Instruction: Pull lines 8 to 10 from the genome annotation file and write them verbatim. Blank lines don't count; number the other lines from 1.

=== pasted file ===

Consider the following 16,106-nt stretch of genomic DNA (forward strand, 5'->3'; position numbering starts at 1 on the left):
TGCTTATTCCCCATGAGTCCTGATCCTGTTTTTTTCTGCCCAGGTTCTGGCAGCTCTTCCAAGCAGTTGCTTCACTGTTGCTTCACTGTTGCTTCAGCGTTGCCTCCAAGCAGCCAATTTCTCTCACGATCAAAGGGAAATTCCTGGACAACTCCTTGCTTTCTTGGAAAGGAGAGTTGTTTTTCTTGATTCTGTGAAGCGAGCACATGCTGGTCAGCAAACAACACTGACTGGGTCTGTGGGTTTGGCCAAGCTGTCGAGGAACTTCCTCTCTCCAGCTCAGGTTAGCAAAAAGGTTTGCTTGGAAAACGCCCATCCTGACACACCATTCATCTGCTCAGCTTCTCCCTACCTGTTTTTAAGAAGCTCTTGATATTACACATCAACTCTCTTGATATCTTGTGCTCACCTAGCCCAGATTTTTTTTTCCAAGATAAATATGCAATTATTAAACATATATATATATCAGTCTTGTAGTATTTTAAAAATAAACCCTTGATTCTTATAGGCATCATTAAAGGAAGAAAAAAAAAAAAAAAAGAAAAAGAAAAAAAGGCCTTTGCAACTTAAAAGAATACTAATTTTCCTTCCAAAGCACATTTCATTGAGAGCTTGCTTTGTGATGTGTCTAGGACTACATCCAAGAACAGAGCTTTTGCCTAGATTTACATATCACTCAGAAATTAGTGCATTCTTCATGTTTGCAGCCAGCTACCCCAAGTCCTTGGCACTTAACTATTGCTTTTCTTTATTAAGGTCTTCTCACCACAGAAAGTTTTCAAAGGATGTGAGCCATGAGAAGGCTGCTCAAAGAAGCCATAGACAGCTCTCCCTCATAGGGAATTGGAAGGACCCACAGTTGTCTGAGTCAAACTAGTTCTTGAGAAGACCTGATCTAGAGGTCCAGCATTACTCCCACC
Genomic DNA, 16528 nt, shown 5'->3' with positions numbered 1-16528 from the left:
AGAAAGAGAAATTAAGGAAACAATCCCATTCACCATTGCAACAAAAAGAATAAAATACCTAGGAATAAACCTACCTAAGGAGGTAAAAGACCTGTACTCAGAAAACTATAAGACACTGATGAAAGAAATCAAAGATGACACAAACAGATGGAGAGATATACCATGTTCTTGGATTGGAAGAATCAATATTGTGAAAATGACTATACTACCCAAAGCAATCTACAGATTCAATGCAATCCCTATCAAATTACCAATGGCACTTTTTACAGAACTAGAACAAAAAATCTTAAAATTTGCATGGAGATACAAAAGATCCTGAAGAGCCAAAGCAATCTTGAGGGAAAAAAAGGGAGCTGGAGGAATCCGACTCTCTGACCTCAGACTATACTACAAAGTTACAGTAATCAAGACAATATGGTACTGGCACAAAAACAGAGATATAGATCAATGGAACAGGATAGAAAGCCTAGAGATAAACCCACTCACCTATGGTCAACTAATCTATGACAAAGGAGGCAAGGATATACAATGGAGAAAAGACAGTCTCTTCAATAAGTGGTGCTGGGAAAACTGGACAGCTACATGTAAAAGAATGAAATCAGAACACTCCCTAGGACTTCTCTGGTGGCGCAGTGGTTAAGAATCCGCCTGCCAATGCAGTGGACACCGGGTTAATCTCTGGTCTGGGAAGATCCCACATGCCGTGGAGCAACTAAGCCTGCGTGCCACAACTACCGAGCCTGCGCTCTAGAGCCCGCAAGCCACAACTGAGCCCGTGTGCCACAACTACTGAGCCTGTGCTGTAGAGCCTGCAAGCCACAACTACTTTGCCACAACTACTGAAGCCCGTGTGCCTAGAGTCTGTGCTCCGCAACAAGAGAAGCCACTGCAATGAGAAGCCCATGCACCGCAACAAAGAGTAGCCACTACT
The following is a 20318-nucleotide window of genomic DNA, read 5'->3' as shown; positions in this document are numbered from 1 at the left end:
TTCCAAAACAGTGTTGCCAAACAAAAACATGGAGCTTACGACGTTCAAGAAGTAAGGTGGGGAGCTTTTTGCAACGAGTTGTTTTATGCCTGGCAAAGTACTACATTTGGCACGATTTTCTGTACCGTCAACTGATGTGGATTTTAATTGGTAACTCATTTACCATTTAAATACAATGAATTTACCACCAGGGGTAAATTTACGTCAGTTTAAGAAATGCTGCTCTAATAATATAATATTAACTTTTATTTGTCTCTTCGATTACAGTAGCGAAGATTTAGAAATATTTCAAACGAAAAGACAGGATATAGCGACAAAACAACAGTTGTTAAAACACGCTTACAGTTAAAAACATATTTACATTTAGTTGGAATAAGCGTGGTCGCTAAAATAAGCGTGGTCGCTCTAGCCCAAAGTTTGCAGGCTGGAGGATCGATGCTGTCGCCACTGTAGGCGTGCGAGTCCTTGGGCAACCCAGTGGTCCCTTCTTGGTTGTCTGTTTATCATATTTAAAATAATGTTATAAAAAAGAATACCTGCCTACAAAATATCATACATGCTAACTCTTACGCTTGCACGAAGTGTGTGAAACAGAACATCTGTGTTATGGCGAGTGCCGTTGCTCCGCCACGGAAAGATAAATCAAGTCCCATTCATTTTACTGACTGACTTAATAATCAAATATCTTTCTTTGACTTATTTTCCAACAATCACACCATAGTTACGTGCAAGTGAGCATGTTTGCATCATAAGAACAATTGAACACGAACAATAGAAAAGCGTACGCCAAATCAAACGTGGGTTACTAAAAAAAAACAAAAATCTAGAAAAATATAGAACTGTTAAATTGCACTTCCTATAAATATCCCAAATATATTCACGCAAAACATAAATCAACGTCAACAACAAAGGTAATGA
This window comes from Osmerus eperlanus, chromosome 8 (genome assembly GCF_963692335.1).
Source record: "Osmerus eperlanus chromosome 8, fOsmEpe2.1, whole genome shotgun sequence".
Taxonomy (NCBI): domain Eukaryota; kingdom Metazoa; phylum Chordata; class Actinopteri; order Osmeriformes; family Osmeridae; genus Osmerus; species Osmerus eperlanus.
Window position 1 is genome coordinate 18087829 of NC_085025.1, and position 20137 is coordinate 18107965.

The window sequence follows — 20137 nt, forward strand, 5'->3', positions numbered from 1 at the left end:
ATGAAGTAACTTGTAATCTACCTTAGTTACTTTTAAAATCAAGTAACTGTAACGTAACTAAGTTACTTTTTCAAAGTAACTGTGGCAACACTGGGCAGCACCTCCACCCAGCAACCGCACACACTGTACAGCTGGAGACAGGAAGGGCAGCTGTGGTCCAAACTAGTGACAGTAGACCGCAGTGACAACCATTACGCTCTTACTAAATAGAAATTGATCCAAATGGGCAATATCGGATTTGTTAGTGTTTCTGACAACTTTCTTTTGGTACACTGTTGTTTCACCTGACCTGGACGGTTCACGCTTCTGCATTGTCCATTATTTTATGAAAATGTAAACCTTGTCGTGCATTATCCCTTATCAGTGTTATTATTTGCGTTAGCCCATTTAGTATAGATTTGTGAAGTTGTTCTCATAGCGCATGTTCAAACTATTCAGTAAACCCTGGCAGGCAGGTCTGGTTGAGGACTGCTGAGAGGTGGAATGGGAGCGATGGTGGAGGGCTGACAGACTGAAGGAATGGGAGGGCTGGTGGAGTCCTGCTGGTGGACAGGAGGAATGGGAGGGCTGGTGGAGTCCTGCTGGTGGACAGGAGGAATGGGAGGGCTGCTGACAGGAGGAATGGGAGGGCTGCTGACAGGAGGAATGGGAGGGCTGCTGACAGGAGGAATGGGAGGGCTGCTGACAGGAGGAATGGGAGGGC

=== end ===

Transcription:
Source record: "Osmerus eperlanus chromosome 8, fOsmEpe2.1, whole genome shotgun sequence".
Taxonomy (NCBI): domain Eukaryota; kingdom Metazoa; phylum Chordata; class Actinopteri; order Osmeriformes; family Osmeridae; genus Osmerus; species Osmerus eperlanus.
Window position 1 is genome coordinate 18087829 of NC_085025.1, and position 20137 is coordinate 18107965.